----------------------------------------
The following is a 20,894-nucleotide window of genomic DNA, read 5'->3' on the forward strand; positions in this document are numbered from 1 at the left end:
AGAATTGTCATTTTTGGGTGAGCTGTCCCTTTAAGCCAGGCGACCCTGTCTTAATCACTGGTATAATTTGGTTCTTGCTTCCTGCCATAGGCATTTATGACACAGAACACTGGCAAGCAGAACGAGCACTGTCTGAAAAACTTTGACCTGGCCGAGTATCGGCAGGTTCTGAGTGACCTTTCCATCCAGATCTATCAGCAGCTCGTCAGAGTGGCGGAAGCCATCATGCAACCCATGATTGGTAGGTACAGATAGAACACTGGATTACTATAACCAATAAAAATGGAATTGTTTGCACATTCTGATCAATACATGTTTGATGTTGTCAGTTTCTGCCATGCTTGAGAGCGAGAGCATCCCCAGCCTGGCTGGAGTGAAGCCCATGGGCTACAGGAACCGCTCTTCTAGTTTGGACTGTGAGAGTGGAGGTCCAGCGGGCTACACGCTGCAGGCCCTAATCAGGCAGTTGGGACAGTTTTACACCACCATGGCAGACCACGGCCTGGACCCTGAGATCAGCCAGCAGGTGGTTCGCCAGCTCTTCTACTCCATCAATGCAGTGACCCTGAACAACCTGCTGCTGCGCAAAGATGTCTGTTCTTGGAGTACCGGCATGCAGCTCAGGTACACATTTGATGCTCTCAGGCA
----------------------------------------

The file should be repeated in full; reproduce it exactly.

The following is a 20,894-nucleotide window of genomic DNA, read 5'->3' on the forward strand; positions in this document are numbered from 1 at the left end:
AGAATTGTCATTTTTGGGTGAGCTGTCCCTTTAAGCCAGGCGACCCTGTCTTAATCACTGGTATAATTTGGTTCTTGCTTCCTGCCATAGGCATTTATGACACAGAACACTGGCAAGCAGAACGAGCACTGTCTGAAAAACTTTGACCTGGCCGAGTATCGGCAGGTTCTGAGTGACCTTTCCATCCAGATCTATCAGCAGCTCGTCAGAGTGGCGGAAGCCATCATGCAACCCATGATTGGTAGGTACAGATAGAACACTGGATTACTATAACCAATAAAAATGGAATTGTTTGCACATTCTGATCAATACATGTTTGATGTTGTCAGTTTCTGCCATGCTTGAGAGCGAGAGCATCCCCAGCCTGGCTGGAGTGAAGCCCATGGGCTACAGGAACCGCTCTTCTAGTTTGGACTGTGAGAGTGGAGGTCCAGCGGGCTACACGCTGCAGGCCCTAATCAGGCAGTTGGGACAGTTTTACACCACCATGGCAGACCACGGCCTGGACCCTGAGATCAGCCAGCAGGTGGTTCGCCAGCTCTTCTACTCCATCAATGCAGTGACCCTGAACAACCTGCTGCTGCGCAAAGATGTCTGTTCTTGGAGTACCGGCATGCAGCTCAGGTACACATTTGATGCTCTCAGGCA